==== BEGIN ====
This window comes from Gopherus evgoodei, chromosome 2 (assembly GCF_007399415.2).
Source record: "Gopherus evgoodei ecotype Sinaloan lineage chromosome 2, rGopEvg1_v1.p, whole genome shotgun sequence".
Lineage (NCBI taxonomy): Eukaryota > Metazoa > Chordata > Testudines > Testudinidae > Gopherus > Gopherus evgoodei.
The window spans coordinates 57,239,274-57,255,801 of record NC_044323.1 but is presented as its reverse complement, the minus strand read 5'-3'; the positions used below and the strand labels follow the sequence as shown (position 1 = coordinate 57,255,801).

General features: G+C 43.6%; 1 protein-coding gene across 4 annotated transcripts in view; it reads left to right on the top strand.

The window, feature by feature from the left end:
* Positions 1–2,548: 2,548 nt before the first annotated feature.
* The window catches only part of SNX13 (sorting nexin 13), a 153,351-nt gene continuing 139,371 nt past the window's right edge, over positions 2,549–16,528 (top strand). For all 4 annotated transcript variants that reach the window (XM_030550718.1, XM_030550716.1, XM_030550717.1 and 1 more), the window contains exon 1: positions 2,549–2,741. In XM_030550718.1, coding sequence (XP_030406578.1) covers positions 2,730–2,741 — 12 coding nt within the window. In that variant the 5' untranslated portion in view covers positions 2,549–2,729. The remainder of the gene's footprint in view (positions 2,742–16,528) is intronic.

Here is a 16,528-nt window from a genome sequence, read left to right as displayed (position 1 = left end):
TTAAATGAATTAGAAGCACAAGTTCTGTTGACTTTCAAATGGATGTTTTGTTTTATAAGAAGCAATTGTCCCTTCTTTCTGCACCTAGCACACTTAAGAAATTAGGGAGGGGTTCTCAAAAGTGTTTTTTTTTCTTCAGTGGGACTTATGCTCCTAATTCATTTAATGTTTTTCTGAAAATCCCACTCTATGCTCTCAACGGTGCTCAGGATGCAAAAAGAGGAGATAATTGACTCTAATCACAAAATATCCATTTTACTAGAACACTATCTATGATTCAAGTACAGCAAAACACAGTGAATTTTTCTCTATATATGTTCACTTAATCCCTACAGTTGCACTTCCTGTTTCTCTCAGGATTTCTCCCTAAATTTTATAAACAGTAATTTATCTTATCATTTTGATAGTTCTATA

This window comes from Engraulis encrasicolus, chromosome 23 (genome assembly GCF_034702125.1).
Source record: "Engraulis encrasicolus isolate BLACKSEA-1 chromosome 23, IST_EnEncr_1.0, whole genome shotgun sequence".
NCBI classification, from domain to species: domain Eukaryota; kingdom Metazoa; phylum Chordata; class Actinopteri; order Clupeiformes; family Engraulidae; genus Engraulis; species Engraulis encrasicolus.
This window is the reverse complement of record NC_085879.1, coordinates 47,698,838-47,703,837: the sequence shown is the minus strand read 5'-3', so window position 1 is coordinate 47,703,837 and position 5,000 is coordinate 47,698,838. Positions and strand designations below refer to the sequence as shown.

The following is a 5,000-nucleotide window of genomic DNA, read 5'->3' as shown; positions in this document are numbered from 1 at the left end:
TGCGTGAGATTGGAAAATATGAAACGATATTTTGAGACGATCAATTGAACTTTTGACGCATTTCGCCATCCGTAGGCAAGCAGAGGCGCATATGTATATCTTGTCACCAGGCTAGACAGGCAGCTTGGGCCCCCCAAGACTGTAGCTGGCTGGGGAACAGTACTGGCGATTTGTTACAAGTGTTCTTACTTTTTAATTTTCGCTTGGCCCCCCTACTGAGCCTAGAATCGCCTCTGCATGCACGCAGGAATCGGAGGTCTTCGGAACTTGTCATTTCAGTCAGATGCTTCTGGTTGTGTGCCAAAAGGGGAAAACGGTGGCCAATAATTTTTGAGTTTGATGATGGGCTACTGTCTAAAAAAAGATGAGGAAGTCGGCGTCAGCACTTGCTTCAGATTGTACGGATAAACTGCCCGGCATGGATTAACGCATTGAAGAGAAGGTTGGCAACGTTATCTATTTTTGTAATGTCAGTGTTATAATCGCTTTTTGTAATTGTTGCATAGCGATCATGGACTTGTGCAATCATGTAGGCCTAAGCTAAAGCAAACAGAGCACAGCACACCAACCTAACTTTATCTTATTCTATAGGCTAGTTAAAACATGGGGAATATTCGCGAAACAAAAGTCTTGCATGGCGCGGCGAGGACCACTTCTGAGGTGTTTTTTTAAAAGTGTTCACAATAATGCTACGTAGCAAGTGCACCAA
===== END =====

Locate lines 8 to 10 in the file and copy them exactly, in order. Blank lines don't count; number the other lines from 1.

* The window catches only part of SNX13 (sorting nexin 13), a 153,351-nt gene continuing 139,371 nt past the window's right edge, over positions 2,549–16,528 (top strand). For all 4 annotated transcript variants that reach the window (XM_030550718.1, XM_030550716.1, XM_030550717.1 and 1 more), the window contains exon 1: positions 2,549–2,741. In XM_030550718.1, coding sequence (XP_030406578.1) covers positions 2,730–2,741 — 12 coding nt within the window. In that variant the 5' untranslated portion in view covers positions 2,549–2,729. The remainder of the gene's footprint in view (positions 2,742–16,528) is intronic.

Here is a 16,528-nt window from a genome sequence, read left to right as displayed (position 1 = left end):
TTAAATGAATTAGAAGCACAAGTTCTGTTGACTTTCAAATGGATGTTTTGTTTTATAAGAAGCAATTGTCCCTTCTTTCTGCACCTAGCACACTTAAGAAATTAGGGAGGGGTTCTCAAAAGTGTTTTTTTTTCTTCAGTGGGACTTATGCTCCTAATTCATTTAATGTTTTTCTGAAAATCCCACTCTATGCTCTCAACGGTGCTCAGGATGCAAAAAGAGGAGATAATTGACTCTAATCACAAAATATCCATTTTACTAGAACACTATCTATGATTCAAGTACAGCAAAACACAGTGAATTTTTCTCTATATATGTTCACTTAATCCCTACAGTTGCACTTCCTGTTTCTCTCAGGATTTCTCCCTAAATTTTATAAACAGTAATTTATCTTATCATTTTGATAGTTCTATA